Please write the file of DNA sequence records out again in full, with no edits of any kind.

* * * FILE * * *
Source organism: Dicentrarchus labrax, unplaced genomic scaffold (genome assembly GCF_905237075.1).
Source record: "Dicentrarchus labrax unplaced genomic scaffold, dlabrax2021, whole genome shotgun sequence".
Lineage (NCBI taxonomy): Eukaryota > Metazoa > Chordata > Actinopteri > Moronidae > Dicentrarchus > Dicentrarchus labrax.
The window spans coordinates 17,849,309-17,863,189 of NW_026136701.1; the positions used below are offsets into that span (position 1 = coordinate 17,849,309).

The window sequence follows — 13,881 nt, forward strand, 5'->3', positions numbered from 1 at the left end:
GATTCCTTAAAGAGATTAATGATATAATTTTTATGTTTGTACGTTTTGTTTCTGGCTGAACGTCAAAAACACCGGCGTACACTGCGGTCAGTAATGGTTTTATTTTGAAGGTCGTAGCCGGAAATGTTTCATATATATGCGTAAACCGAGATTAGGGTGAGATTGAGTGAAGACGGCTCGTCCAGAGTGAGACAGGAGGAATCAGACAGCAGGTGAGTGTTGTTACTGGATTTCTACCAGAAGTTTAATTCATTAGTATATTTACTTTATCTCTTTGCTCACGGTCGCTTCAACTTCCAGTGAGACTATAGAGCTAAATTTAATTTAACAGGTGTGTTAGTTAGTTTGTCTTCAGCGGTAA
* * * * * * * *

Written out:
Source organism: Dicentrarchus labrax, unplaced genomic scaffold (genome assembly GCF_905237075.1).
Source record: "Dicentrarchus labrax unplaced genomic scaffold, dlabrax2021, whole genome shotgun sequence".
Lineage (NCBI taxonomy): Eukaryota > Metazoa > Chordata > Actinopteri > Moronidae > Dicentrarchus > Dicentrarchus labrax.
The window spans coordinates 17,849,309-17,863,189 of NW_026136701.1; the positions used below are offsets into that span (position 1 = coordinate 17,849,309).

The window sequence follows — 13,881 nt, forward strand, 5'->3', positions numbered from 1 at the left end:
GATTCCTTAAAGAGATTAATGATATAATTTTTATGTTTGTACGTTTTGTTTCTGGCTGAACGTCAAAAACACCGGCGTACACTGCGGTCAGTAATGGTTTTATTTTGAAGGTCGTAGCCGGAAATGTTTCATATATATGCGTAAACCGAGATTAGGGTGAGATTGAGTGAAGACGGCTCGTCCAGAGTGAGACAGGAGGAATCAGACAGCAGGTGAGTGTTGTTACTGGATTTCTACCAGAAGTTTAATTCATTAGTATATTTACTTTATCTCTTTGCTCACGGTCGCTTCAACTTCCAGTGAGACTATAGAGCTAAATTTAATTTAACAGGTGTGTTAGTTAGTTTGTCTTCAGCGGTAA